So, burnout affects so many people.
It's really common, but we really don't talk
about it that much.
So, let's start off with what is burnout
and what does it look like?
Burnout is the result of long-term stress
and what it does is it manifests as profound physical,
mental, or emotional exhaustion.
Now, stress can be a good thing.
It can help us motivate through, you know,
a difficult presentation or a challenging work day.
But actually, if there's too much of it,
or if it goes on for too long, it can be really damaging.
And it can present as symptoms, you know,
as broad as difficulty concentrating, forgetting things,
you know, or even behavioural issues such as being snappy,
problems with your sleep, changes in your eating pattern.
And the reason why it's important to address it early
is if it goes unchecked, then it can increase the risk
of developing physical problems like high blood pressure,
cardiovascular disease, but also, you know,
behavioural challenges like anxiety, even depression,
as well as, of course, the consequences
of attempted coping mechanisms
such as drugs, alcohol, smoking, et cetera.
Yeah, can really impact on relationships
as well, can't it? Yeah.
So, relationships in the home, your partner,
at work, your friends, and you might find yourself
just not doing the things that you used to enjoy.
It can affect your sex drive. Yeah.
So many different things. Yeah.
What would you say
are the biggest contributors to burnout?
Yeah, I think the young
It's a very busy time in their lives.
They're trying to establish a career.
They're often trying to tackle job insecurity,
looking to that next promotion.
And so, that means it's very difficult to balance it
with their personal, you know, romantic and friendship.
Yeah. Interviewee] You know,
priorities as well. Which is also very important
at that age, yeah. Really important
to have both. Mm-hmm.
And so, I think to be able
to juggle all of those simultaneously
can mean that you quickly become overwhelmed
with those stresses.
So, what can people do then
to combat this stress
and prevent it leading to burnout?
So, firstly, it's about going back
to basics. Mm-hmm.
So, it's about eating a really varied diet,
making sure that you're getting, you know,
seven to eight hours of sleep a night,
and making sure that you are exercising, ideally daily,
getting 30 minutes of sunlight every day.
Really important if you're working from home
and not able to get out.
And then, it's about leaning into your peer network.
So, if you are struggling,
let somebody at your work know,
let your family and friends know
because actually they may be able to provide you
with more support and advice than you knew was possible.
And there's an element of planning
as well, isn't there?
'Cause I think we take on so much, we say yes to things,
plus we want to have a social life,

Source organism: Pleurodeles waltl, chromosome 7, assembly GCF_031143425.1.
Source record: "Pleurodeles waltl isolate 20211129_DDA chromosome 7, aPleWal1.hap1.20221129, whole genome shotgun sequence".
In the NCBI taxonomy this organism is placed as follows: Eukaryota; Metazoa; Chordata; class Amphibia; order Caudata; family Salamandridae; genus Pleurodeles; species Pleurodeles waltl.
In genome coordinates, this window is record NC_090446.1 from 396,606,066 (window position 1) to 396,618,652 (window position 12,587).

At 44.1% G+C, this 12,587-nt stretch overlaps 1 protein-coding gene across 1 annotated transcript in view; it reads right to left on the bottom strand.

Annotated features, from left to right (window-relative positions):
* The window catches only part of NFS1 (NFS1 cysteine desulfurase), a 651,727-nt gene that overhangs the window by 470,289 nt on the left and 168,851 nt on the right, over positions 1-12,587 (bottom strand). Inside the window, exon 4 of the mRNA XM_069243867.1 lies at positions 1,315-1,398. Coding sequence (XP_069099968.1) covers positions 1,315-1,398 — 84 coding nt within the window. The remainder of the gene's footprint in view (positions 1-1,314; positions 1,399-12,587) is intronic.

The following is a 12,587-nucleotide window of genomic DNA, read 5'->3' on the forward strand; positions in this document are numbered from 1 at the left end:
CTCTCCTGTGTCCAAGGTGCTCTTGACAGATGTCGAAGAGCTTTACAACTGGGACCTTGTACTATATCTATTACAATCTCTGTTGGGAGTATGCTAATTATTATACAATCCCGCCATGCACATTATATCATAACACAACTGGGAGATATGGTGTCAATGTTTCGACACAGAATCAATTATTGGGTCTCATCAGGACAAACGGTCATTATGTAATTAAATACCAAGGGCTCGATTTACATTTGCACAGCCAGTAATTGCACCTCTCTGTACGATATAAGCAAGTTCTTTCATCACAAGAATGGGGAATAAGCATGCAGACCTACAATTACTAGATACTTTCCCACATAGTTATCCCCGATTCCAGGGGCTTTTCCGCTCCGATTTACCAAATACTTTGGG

and we're trying to have it all.
And actually, if you sort of figure out
and do some prioritising
and also state what are your non-negotiables,
if you need 15 minutes a day,
every day of exercise to feel good,
then make sure you get that, put it at the top of your list.
Even if it means interrupting your work day to get it,
it's about prioritising the things
that are important for you.
You make such a good point, Zoe.
You know, we have to remember that in this particular group
that presenteeism, so being present at work
when really you should take some time out
is as big a problem as absenteeism,
so taking time off work.
So, actually, if that means saying,
actually, I'm going to take the next call
as a working call and I'm gonna walk outside,
take the call at the same time
just so that I can balance it.
Or actually saying, actually, I'm gonna take an hour
in the middle of the day to be able to have some self care,
then that's definitely worth it.
Some really helpful things there that people can do.
Is there anything that we should avoid doing?
Yeah, and I think, actually the things
that you don't do is almost as important
as the things that you do do.
So, important for people to remember
that they don't need to do everything all at the same time.
So, actually, prioritising what you can say no to,
and what can wait until later is vital.
Also worth thinking about what's within the realm
of your influence and what's outside it, so what-
Letting some things go.
Yeah, and what things
can you change as well?
You know, what things are you able to make small changes to
and what can you have, you know, no prospect of changing.
So that allows you to kind of prioritise
those worries a bit more.
I think, finally, it's really important
to think about those unhealthy coping mechanisms and that's,
we often think about that as, you know
takeaways or staying up late watching TV, right?
But also things like alcohol, smoking,
recreational drugs, gambling,
which I think lots of people use as coping mechanisms
but if they go unchecked, particularly with the anxiety,
then they can become really entrenched
and actually harder to change.
And if people are putting those things in place,
but actually recognising
that their stress levels are very high,
and you know, burnout is a risk,
where can they go for additional support?
So, I'd really recommend
that people reach out to their GP sooner rather than later.
The GP might be in a good position
to be able to talk through what's going on
and to be able to potentially exclude other causes
of your symptoms. Yeah.
And I think the GP is a good place to start
because actually they can talk you through
some of those conservative measures
and also refer you for things like talking therapy,
which might be really helpful
as well as providing kind of signposting
to one with services
if that's necessary. Yeah.